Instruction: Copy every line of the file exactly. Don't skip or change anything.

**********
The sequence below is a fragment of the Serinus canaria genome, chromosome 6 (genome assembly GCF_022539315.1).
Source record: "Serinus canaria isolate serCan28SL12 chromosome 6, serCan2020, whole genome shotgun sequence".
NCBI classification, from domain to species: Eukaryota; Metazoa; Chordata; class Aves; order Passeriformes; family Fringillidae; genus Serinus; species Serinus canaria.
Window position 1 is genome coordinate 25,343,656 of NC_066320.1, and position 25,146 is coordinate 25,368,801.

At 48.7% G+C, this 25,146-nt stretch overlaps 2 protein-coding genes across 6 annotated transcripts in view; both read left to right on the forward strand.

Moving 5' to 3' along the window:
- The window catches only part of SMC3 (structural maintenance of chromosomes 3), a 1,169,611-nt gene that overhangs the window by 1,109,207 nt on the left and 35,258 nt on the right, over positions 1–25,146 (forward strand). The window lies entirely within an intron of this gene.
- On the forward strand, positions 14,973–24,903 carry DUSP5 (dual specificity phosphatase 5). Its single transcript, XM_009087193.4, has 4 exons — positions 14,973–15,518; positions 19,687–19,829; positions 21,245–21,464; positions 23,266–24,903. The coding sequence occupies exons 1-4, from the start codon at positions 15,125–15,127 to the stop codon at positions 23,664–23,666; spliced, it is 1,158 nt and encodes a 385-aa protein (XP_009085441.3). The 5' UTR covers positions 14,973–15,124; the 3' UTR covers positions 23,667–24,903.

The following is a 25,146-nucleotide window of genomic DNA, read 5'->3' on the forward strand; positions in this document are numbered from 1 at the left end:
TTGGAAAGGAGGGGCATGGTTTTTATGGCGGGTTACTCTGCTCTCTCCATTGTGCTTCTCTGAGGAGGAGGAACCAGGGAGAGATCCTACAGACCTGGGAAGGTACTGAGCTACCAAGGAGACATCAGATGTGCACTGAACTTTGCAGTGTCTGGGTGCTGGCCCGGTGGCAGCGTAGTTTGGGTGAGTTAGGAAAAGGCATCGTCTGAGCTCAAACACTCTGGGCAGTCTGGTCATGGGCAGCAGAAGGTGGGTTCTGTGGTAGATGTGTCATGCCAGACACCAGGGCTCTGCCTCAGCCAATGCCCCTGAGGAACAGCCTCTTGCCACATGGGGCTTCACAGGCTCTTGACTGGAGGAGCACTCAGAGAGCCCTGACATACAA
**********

The sequence below is a fragment of the Serinus canaria genome, chromosome 6 (genome assembly GCF_022539315.1).
Source record: "Serinus canaria isolate serCan28SL12 chromosome 6, serCan2020, whole genome shotgun sequence".
NCBI classification, from domain to species: Eukaryota; Metazoa; Chordata; class Aves; order Passeriformes; family Fringillidae; genus Serinus; species Serinus canaria.
Window position 1 is genome coordinate 25,343,656 of NC_066320.1, and position 25,146 is coordinate 25,368,801.

At 48.7% G+C, this 25,146-nt stretch overlaps 2 protein-coding genes across 6 annotated transcripts in view; both read left to right on the forward strand.

Moving 5' to 3' along the window:
- The window catches only part of SMC3 (structural maintenance of chromosomes 3), a 1,169,611-nt gene that overhangs the window by 1,109,207 nt on the left and 35,258 nt on the right, over positions 1–25,146 (forward strand). The window lies entirely within an intron of this gene.
- On the forward strand, positions 14,973–24,903 carry DUSP5 (dual specificity phosphatase 5). Its single transcript, XM_009087193.4, has 4 exons — positions 14,973–15,518; positions 19,687–19,829; positions 21,245–21,464; positions 23,266–24,903. The coding sequence occupies exons 1-4, from the start codon at positions 15,125–15,127 to the stop codon at positions 23,664–23,666; spliced, it is 1,158 nt and encodes a 385-aa protein (XP_009085441.3). The 5' UTR covers positions 14,973–15,124; the 3' UTR covers positions 23,667–24,903.

The following is a 25,146-nucleotide window of genomic DNA, read 5'->3' on the forward strand; positions in this document are numbered from 1 at the left end:
TTGGAAAGGAGGGGCATGGTTTTTATGGCGGGTTACTCTGCTCTCTCCATTGTGCTTCTCTGAGGAGGAGGAACCAGGGAGAGATCCTACAGACCTGGGAAGGTACTGAGCTACCAAGGAGACATCAGATGTGCACTGAACTTTGCAGTGTCTGGGTGCTGGCCCGGTGGCAGCGTAGTTTGGGTGAGTTAGGAAAAGGCATCGTCTGAGCTCAAACACTCTGGGCAGTCTGGTCATGGGCAGCAGAAGGTGGGTTCTGTGGTAGATGTGTCATGCCAGACACCAGGGCTCTGCCTCAGCCAATGCCCCTGAGGAACAGCCTCTTGCCACATGGGGCTTCACAGGCTCTTGACTGGAGGAGCACTCAGAGAGCCCTGACATACAA